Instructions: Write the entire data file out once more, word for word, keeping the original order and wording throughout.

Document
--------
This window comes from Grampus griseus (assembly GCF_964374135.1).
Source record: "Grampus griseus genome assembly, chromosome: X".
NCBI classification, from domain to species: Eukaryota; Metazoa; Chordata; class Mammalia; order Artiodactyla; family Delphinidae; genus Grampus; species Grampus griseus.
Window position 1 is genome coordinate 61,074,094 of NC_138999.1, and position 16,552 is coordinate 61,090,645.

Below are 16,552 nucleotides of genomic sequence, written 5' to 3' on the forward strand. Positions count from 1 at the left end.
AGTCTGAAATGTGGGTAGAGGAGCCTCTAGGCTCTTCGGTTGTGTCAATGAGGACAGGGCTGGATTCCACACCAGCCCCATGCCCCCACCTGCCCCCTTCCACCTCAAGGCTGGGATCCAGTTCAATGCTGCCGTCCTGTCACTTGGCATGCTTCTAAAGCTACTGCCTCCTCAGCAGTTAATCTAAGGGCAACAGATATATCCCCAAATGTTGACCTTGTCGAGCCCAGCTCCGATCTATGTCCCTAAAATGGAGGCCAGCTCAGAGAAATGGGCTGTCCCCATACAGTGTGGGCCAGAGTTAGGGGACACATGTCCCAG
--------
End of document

This window comes from Grampus griseus (assembly GCF_964374135.1).
Source record: "Grampus griseus genome assembly, chromosome: X".
NCBI classification, from domain to species: Eukaryota; Metazoa; Chordata; class Mammalia; order Artiodactyla; family Delphinidae; genus Grampus; species Grampus griseus.
Window position 1 is genome coordinate 61,074,094 of NC_138999.1, and position 16,552 is coordinate 61,090,645.

Below are 16,552 nucleotides of genomic sequence, written 5' to 3' on the forward strand. Positions count from 1 at the left end.
AGTCTGAAATGTGGGTAGAGGAGCCTCTAGGCTCTTCGGTTGTGTCAATGAGGACAGGGCTGGATTCCACACCAGCCCCATGCCCCCACCTGCCCCCTTCCACCTCAAGGCTGGGATCCAGTTCAATGCTGCCGTCCTGTCACTTGGCATGCTTCTAAAGCTACTGCCTCCTCAGCAGTTAATCTAAGGGCAACAGATATATCCCCAAATGTTGACCTTGTCGAGCCCAGCTCCGATCTATGTCCCTAAAATGGAGGCCAGCTCAGAGAAATGGGCTGTCCCCATACAGTGTGGGCCAGAGTTAGGGGACACATGTCCCAG